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Department
Animal Science
Course
ANSC 2340
Professor
Ira Mandell
Semester
Winter

Description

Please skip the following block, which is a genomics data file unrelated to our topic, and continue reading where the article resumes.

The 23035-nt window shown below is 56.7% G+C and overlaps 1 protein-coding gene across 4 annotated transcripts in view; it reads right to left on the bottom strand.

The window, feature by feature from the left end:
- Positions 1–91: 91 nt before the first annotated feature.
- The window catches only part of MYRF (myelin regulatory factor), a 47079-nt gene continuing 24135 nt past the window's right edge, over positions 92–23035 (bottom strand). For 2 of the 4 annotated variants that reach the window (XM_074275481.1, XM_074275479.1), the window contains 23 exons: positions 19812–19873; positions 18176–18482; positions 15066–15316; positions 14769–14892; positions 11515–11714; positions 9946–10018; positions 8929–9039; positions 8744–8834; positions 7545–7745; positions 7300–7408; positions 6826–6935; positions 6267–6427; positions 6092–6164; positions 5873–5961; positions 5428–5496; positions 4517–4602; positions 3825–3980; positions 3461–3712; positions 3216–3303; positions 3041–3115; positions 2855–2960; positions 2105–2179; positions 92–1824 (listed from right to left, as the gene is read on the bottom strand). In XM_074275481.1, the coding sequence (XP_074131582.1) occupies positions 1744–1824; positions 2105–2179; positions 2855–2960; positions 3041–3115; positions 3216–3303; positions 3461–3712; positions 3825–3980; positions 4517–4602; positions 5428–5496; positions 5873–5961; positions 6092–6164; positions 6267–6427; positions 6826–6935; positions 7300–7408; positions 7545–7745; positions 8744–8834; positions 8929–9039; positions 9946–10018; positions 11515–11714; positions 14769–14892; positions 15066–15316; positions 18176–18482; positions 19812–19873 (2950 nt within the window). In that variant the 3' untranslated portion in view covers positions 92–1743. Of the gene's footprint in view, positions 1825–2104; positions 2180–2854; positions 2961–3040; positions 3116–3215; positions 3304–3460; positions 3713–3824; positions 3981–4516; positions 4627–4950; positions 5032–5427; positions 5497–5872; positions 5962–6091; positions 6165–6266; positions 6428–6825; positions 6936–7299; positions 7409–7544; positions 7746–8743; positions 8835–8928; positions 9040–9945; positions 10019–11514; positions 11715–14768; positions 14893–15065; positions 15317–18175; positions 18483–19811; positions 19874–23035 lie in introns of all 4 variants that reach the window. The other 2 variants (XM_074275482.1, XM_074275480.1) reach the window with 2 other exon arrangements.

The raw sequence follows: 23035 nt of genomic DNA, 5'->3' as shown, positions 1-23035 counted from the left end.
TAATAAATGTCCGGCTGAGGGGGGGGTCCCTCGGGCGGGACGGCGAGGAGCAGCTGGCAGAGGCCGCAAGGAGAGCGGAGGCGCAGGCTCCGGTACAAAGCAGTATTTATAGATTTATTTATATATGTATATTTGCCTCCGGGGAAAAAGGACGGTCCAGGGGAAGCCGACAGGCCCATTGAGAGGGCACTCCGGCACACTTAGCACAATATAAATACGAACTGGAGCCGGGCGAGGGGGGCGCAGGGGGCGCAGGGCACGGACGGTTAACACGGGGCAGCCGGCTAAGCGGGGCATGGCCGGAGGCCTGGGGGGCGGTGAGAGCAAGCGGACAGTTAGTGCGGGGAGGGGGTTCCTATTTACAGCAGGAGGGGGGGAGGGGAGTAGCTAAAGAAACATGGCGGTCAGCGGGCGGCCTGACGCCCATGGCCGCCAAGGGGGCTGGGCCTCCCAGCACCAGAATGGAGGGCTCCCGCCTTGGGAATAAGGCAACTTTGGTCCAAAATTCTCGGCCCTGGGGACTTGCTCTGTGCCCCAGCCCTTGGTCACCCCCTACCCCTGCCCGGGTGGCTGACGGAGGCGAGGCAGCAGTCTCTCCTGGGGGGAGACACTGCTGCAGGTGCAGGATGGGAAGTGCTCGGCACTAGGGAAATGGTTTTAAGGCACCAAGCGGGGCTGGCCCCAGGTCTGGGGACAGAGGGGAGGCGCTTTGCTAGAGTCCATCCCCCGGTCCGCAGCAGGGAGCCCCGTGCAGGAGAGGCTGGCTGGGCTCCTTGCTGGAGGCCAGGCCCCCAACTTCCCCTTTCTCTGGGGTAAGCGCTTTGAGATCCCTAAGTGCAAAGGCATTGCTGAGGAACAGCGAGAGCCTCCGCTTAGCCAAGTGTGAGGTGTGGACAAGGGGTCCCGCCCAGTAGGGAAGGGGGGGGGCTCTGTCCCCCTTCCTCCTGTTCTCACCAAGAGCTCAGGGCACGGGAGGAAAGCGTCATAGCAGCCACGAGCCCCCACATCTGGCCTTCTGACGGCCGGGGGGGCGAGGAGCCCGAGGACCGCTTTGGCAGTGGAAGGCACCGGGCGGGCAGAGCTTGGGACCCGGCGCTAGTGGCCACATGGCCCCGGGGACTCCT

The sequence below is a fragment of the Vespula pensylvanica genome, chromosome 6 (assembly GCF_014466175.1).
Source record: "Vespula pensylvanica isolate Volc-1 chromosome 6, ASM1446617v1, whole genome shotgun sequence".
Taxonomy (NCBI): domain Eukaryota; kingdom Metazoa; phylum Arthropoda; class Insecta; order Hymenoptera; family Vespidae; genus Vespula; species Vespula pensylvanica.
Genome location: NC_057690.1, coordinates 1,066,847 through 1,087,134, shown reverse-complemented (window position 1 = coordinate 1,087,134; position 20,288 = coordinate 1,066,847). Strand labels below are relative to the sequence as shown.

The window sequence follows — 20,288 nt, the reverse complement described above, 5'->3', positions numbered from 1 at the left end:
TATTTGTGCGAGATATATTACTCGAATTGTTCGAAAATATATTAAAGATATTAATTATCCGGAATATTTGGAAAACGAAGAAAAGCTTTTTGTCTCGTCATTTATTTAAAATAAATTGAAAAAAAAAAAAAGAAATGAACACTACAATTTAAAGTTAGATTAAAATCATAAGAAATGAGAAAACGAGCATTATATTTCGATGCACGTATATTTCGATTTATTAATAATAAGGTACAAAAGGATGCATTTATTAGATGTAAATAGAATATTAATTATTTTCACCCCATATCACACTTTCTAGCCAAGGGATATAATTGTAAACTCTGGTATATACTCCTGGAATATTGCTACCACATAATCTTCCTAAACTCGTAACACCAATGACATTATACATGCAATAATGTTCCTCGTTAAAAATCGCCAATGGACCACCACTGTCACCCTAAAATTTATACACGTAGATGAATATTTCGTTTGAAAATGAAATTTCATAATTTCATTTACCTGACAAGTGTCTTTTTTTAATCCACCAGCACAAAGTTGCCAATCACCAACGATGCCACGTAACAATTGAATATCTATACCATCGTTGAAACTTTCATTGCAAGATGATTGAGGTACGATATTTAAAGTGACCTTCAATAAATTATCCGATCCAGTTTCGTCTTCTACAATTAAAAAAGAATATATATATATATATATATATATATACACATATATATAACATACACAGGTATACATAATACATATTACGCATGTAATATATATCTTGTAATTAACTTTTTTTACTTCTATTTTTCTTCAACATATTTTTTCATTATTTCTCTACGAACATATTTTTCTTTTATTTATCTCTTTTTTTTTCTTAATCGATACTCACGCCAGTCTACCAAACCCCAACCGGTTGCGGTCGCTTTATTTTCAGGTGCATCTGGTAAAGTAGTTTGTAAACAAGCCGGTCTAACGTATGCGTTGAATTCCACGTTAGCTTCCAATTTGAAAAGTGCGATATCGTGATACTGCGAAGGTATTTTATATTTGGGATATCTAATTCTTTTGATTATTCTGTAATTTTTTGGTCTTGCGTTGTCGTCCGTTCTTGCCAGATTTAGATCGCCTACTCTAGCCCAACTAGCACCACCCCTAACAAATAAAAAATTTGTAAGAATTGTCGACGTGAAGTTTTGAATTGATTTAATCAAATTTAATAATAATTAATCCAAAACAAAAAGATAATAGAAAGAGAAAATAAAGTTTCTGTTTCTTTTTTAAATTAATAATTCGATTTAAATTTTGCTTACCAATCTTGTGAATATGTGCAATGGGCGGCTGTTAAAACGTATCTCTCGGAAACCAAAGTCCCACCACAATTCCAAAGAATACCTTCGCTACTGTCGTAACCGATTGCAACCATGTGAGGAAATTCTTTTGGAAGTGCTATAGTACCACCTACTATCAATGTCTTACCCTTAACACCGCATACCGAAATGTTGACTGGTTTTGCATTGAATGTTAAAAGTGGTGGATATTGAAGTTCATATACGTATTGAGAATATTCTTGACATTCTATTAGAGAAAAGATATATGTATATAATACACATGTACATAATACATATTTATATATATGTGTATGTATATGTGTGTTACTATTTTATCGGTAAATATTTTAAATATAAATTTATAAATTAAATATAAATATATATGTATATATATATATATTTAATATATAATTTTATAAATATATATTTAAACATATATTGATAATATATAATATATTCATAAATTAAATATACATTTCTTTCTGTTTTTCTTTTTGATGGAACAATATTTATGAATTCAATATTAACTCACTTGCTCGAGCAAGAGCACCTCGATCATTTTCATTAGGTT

LEC 11 : Pg. 324-328 The Brain and Spinal Cord:  Divided into 4 separate sections: cerebrum, cerebellum, diencephalon (“between brain”), and brain stem.  The brain stem and diencephalon are the most primitive parts  Cerebellum coordinates motor control  Highest center of function found in the cerebrum  Disease in each part of the brain produces different clinical signs Cerebrum:  Is made up of the gray matter of the Cerebral Cortex (outer layer of brain) and white matter fibres beneath the cortex, incl. the corpus callosum (set of fibres connecting 2 halves of the cerebral cortex)  Largest part of the brain in domestic animals, associated w/ functions associated with higher order behaviours (learning, intelligence, awareness etc.)  Receives & interprets sensory info; intakes conscious (voluntary) nerve impulses to skeletal muscles; & integrates neuron activity associated w/ communication, expression of emotion, learning, memory and recall  It’s wrinkle appearance on the surface is due to the folds called gyri separated by grooves called fissures & shallower grooves called sulci.  Prominent groove= longitudinal fissure (divides cerebrum into right & left cerebral hemispheres)  Each hemisphere is divided by sulci into lobes (diff. lobes specify diff. functions)  E.g. front half of the brain initiate voluntary motor functions, & posterior lobe to this section identifies the locations of sensation in or on the body Cerebellum  Located caudal to the cerebrum , second largest component of the brain  Allows body to have : coordinated movement, balance, posture & complex reflexes  It compares the movement the body intends to make w/ the actual position of muscles & joints to determine if the intentions of the cerebral cortex are actually being carried out  If movements not carried out: cerebellum stimulates muscles to fine-tune the movements  When flexing arm, stretch receptors associated w/ the muscles send feedback to the cerebellum to keep it informed on the position of the arm  In addition to making voluntary body movements smooth & accurate, it also uses this same sensory feedback from the muscles to maintain posture and balance.  Hypermetria - damage or disease of cerebellum, results in voluntary movements that become jerky & exaggerated (occurs in pigs, develop a goose-step gait & in any young of other species with under- developed cerebellum). Diencephalon  Not as physically defined as the cerebrum & cerebellum  Serves as a nervous system passageway between the primitive brain stem & the cerebrum (hence common name= between brain)  Associated structures: 1. Thalamus: acts as a relay station for regulating sensory inputs to the cerebrum 2. Hypothalamus: interface between the nervous system & the endocrine sys. (also: role I temp. regulation, hunger, thirst, & rage/anger responses) 3. Pituitary: the endocrine “master gland” that regulates hormone production & release throughout the body Brain Stem  Connection btwn. the rest of the brain & the spinal cords  Stem of which the other parts of the brain sit  Most primitive part of the brain composed of: the medulla oblongata, the pons & the midbrain  It’s role is to maintain basic support functions of the body , operating at the subconscious level  Heavily involved in autonomic control functions related to heart, respiration (incl. coughing, sneezing & hiccupping), blood vessel diameter, swallowing & vomiting  Many cranial nerves originate from this area  Damage to the brain stem can result in the animal dying rapidly from respiratory failure or cardiovascular collapse.  Fortunately it is well protected by the skull, so brain stem injury is rare, unless major damage to the skull occurs Meninges  Set of connective tissue layers that surround the brain & spinal cord  The 3 layers of the meninges- from outside to innermost layer  The tough, fibrous dura mater; the delicate , spiderweb-like arachnoid, and the very thin pia mater which lies directly on the surface of the brain & the spinal cord  These connective tissue layers contain a rich network of blood vessels that supply nutrients & oxygen to the superficial tissues of the brain & spinal cord  The fluid, fat & connective tissue found between the layers of the meninges also provide some cushioning & distribution of nutrients for the CNS  Meningitis= inflammation of these meningeal membranes from virus or bacteria Cerebrospinal Fluid  The brain & spinal cord are bathed & protected from the hard inner surfaces of the skull & spinal column by this fluid (CSF)  Clear, slippery CSF circulates btwn layers of the meninges & through cavities (canals & ventricles) inside of the brain (ventricles) & the spinal cord ( central canal)  It’s chemical composition may be involved in regulating certain autonomic functions , such as respiration & vomiting  E.g. if pH of the CSF becomes more acidic, respiratory center in the brain stem will INC resp. rate  Because CSF circulates throughout the CNS, infection, inflammation, or cancer in the brain or spinal cord can cause CSF to change the amount of protein it contains; can also change the composition of its cells, incl. white blood cells or cancer cells Blood-Brain Barrier  Functional barrier separating the capillaries In the brain from the nervous tissue itself  These capillary wall cells in the brain are aligned tightly together without these openings or fenestrations & are covered by the cell membranes of glial cells ; this results in a cellular barrier preventing many drugs, proteins, ions & other molecules from readily passing from the blood into the brain  The blood-brain barrier protects the brain from many poisons circulating in the bloodstream Cranial Nerves  Special set of 12 nerve pairs in the peripheral nervous system numbered in roman numerals from I through XII (refer to pg.327 for a table of all these & pg.228 for MNEMONIC device!)  The cranial nerve itself may contain axons, of motor neurons, axons of sensory neurons or combinations of both  CN I- olfactory nerve & CN II- optic nerve : both examples of pure, sensory cranial nerves  Olfactory nerve is responsible for conveying sensory from receptors in the nose to the brain for the sense of smell  Optic nerve is responsible for perception of light & vision  CN III is the oculomotor nerve; motor cranial nerve that controls eye movement, pupil size, focusing lens  CN IV trochlear , motor , eye movement  CN V : trigeminal nerve, sensory & motor; control muscles of the jaw for chewing & also convey sensations from the nose, mouth,& part of the throat MNEMONIC DEVICE for the NERVE NAME: On Old Olympus’ Towering Top, A Fine Vocal German Viewed Some Hops! Olfactory ; Optic; Oculomotor; Trochlear; Trigeminal; Abducent; Facial; Vestibulocochlear; Glossopharyngeal; Vagus; Spinal accessory; Hypoglossal For the TYPE OF NERVE: Six Sailors Made Merry, But My Brother Said “Bad Business, My Man” Sensory; Sensory; Motor; Motor; Both (sensory & motor); Motor; Both; Sensory; Both; Both; Motor; Motor Spinal Cord  Is the caudal continuation of the brain stem outside the skull that continues down the bony spinal canal formed by the vertebrae of the spine  Conducts sensory info & motor instructions btwn the brain & the periphery of the body  Contains many neuron cell bodies (in the gray matter) & extensive synapses (connections) btwn ascending nerve fibres conducting sensory info going to muscles & other organs  Lots of processing & modification of nerve impulses btwn the brain & peripheral nerves takes place in spinal cord (SC)  Gray matter of the SC is located at the center of the medulla & take the shape of a butterfly w/ the central canal at its center  White matter (contains myelinated nerve fibres) of the SC forms the cortex (outer part) surrounding the gray matter  Btwn each adjacent vertebrae, the SC sends off dorsal & ventral nerve roots from each side that combine to form left & right spinal nerves; linking the SC w/ peripheral nerves  Dorsal Nerve Roots: contain Sensory (afferent) fibres – where sensory info enters the SC  Ventral Nerve Roots: contain Motor (efferent) fibres- where motor instructions go out  The neurons that forward sensory nerve impulses to the brain or other parts of the SC are located in the Dorsal Horns of the SC’s gray matter “butterfly”  The neurons that forward motor impulses to the spinal nerves are located in Ventral horns of the gray matter LEC 12 P.314-324, pg.328-332  The nervous system is a complex communication & control system  Monitors internal and external environments & directs activities to maintain the well-being of the body  Structurally has 2 Main divisions: the CNS (central nervous sys) & PNS (peripheral nervous sys)  CNS : composed of the brain & spinal cord  PNS : consists of cordlike nerves that link the CNS with the rest of the body  Functionally has 3 Categories: 1) sensory functions, 2) integrating functions, 3) motor functions  The NS senses changes within or outside the body and conveys this info to the spinal cord & brain; then the sensory info is received, analyzed, stored, & integrated to produce a response  Motor response instructs the body to do something like contract a muscle or cause gland to secrete product  Study of nervous sys= neurology Neurons & Supporting Cells  Neurons: (nerve cells) the basic functional units of the NS , they are the smallest pieces of the sys that show basic NS functions . they are high maintenance  have a high requirement for oxygen  need a great supporting cast to be successful. Glial cell: structurally & functionally support & protect the neurons (out number neurons 10:1)  Dendrites: receive stimuli, or impulses from other neurons & conduct simulation to the body (extend from the cell body)  Dendrites can also be modified into sensory receptors (to heat, touch ect)  Axons: conduct nerve impulses away from the cell & toward another cell or an effector cell ( cell that does something when simulated)  Myelin: fatty substance that covers axons  Myelin sheath: the cell membrane of specialized glial cells (oligodendrocytes) in the brain & spinal cord  Myelin sheath & node of Ranvier act together enhance the speed of conduction of nerve impulses along the axon  Cranial nerves: nerves of the PNS that originate directly from the brain  Spinal nerves: nerves of the PNS that emerge from the spinal cord  Afferent nerves: conduct nerve impulses TOWARDS from the CNS (also called sensory nerves)  Efferent nerves: conduct nerves impulses AWAY from the CNS (also called motor nerves)  Somatic NS: voluntary initiation (conscious) ; impulses being sent to the CNS from receptors in the muscles, skin, eyes or ears (consciously perceived by the brain)  Autonomic NS: involuntary; heart rate, contracting intestines, blood pressure ect. Send impulses to smooth muscle, cardiac muscle & glands for regulation  Resting state= when neuron isn’t being stimulated (but is still working to maintain its resting state)  The cell membranes of neurons are electrically polarized at rest like tiny batteries Sodium-potassium pump: causes higher conc of sodium outside of the cell (sodium can’t diffuse easily). This creates negative charges inside the cell creating a high conc. Of potassium inside the cell. This separating of sodium outside & potassium inside is said to be POLARIZED (has 2 distinct poles of ions on either side of the membrane)  Resting membrane potential= electrical difference in charges across the membrane (the cell membrane “battery” is charged  When an impulse from an adjoining neuron or specific type of external stimulus (heat, touch or taste) results in the nerve “firing” or depolarizing  This causes sodium channel on the membrane to open and sodium to flow into the cell , attracted by the negative potassium inside  Depolarization: refers to the opening of the sodium channels & sudden influx of many sodium ions into the cell (gets a net positive charge)  Action potential: the significant change in electrical charge from NEG -> PO  a fraction of a second later, the sodium channels snap shut , halting the influx & the potassium channel opens back up , & the K+ ions passively diffuse out of the cell  Remember like charges REPEL, therefore when sodium comes in, potassium wants out  Repolarization: change if the cell’s charge back toward the net neg resting membrane potential (only diff is they are now on opposite sides of the membrane, the pump fixes this by quickly moving the misplaced ions back to their normal sides)  Threshold: when the stimulus is strong enough to cause complete depolarization , this causes the cell to “fire”  Threshold stimulus: a stimulus of sufficient intensity to generate a nerve impulse  Weak stimulus would result in the info from the sensory receptors after repolarization to not be transmitted to the brain  Wave depolarization: wave of sodium channels opening to allow sodium influx (or the conduction of the action potential) these waves along the cell membrane are called Nerve Impulses  All or Nothing principle: either the complete neuron depolarizes to its max strength, or it doesn’t depolarize at all  Refractory period: “insensitive” to new stimuli until it recovers from the previous nerve impulse (absolute refractory period: cell cannot respond at all)  Relative Refractory Period: cell is still refractory to stimuli of normal intensity but may respond to relatively large stimuli  Saltatory conduction: rapid mean of conducting an action potential , depolarization wave skips from one node of ranvier to another , greatly accelerating the rate at which depolarization wave moves from the neuron cell body to the other end of the axon  Multiple sclerosis: myelin sheath are very damaged, conduction of impulses is much slower , loss in rapid communication  Synaptic transmission: the perpetuation of the nerve impulse from one neuron to the next cell  Synapse: the junction between 2 neurons or a neuron & taget cell; consists of a physical gap between the 2 cells = a synaptic cleft  Presynaptic neuron: the neuron bringing the depolarization wave to the synapse & releasing